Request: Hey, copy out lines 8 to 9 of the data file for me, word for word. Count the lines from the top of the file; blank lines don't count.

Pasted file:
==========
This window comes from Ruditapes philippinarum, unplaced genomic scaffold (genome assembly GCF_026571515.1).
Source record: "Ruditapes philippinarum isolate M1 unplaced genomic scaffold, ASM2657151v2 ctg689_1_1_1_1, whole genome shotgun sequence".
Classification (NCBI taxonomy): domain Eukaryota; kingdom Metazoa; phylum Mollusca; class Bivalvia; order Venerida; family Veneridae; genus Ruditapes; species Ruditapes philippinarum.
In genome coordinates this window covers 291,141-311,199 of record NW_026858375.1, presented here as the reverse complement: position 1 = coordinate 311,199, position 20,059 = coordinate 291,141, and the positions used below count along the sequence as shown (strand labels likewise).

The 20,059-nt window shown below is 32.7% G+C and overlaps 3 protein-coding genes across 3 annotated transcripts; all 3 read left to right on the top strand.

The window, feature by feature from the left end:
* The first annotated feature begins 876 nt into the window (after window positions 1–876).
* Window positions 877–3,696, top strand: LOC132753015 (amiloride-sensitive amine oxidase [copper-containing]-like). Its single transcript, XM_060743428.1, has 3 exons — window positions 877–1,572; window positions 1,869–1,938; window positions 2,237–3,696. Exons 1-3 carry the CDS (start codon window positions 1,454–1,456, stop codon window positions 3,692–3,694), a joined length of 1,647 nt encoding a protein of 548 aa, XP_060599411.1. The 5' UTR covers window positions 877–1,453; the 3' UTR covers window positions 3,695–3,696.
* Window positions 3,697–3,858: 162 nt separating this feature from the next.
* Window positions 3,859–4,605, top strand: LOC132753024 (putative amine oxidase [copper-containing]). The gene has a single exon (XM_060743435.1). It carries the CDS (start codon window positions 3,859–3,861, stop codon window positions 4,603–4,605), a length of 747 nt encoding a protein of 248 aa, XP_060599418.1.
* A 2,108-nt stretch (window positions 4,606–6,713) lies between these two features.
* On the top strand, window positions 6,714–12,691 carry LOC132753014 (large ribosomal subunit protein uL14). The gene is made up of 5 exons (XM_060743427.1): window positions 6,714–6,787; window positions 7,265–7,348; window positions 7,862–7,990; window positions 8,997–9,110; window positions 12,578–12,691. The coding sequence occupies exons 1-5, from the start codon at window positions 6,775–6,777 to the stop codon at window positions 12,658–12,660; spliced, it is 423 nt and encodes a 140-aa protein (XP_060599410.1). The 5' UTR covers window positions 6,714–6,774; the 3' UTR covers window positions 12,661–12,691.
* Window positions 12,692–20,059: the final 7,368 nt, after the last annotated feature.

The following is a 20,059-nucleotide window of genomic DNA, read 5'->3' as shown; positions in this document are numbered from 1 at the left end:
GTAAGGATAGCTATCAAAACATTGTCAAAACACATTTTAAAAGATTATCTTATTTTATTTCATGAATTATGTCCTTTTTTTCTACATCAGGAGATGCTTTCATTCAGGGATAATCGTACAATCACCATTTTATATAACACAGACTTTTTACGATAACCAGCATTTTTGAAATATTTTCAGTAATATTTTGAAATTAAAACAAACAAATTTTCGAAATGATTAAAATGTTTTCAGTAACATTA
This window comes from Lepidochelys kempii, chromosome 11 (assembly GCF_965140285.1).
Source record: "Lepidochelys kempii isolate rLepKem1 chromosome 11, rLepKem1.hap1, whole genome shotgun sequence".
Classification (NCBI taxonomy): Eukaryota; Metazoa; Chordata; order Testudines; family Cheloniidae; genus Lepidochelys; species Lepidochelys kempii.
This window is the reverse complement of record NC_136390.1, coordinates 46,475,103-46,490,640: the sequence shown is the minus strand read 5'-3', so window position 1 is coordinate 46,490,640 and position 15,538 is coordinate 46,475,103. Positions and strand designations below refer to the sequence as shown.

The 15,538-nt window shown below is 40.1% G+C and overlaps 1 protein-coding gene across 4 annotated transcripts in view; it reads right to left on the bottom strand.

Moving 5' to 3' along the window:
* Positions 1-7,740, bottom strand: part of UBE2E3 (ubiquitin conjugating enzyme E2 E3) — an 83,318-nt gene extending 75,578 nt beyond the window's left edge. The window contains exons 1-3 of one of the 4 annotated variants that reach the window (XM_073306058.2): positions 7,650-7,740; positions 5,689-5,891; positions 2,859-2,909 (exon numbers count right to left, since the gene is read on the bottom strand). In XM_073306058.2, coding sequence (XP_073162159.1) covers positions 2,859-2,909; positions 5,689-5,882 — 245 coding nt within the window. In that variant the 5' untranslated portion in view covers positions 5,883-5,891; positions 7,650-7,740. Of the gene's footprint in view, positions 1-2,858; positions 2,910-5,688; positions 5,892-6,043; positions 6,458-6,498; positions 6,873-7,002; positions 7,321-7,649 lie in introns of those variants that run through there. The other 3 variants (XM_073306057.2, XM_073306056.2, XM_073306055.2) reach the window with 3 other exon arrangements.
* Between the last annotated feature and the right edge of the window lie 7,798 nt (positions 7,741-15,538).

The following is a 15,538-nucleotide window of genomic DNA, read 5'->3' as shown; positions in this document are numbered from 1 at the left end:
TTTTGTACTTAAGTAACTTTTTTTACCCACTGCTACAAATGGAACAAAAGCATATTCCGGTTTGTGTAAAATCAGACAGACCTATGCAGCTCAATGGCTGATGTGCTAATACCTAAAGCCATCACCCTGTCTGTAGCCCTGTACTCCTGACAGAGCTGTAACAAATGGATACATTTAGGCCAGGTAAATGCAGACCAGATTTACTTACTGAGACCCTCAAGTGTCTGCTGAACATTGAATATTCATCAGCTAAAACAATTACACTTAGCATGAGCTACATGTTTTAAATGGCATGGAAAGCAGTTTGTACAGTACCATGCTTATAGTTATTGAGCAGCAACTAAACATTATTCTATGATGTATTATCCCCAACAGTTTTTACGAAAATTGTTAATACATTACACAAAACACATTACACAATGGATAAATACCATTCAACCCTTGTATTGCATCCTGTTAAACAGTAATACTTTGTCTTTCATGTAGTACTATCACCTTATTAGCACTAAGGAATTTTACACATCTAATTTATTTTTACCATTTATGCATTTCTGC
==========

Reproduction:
* Window positions 877–3,696, top strand: LOC132753015 (amiloride-sensitive amine oxidase [copper-containing]-like). Its single transcript, XM_060743428.1, has 3 exons — window positions 877–1,572; window positions 1,869–1,938; window positions 2,237–3,696. Exons 1-3 carry the CDS (start codon window positions 1,454–1,456, stop codon window positions 3,692–3,694), a joined length of 1,647 nt encoding a protein of 548 aa, XP_060599411.1. The 5' UTR covers window positions 877–1,453; the 3' UTR covers window positions 3,695–3,696.
* Window positions 3,697–3,858: 162 nt separating this feature from the next.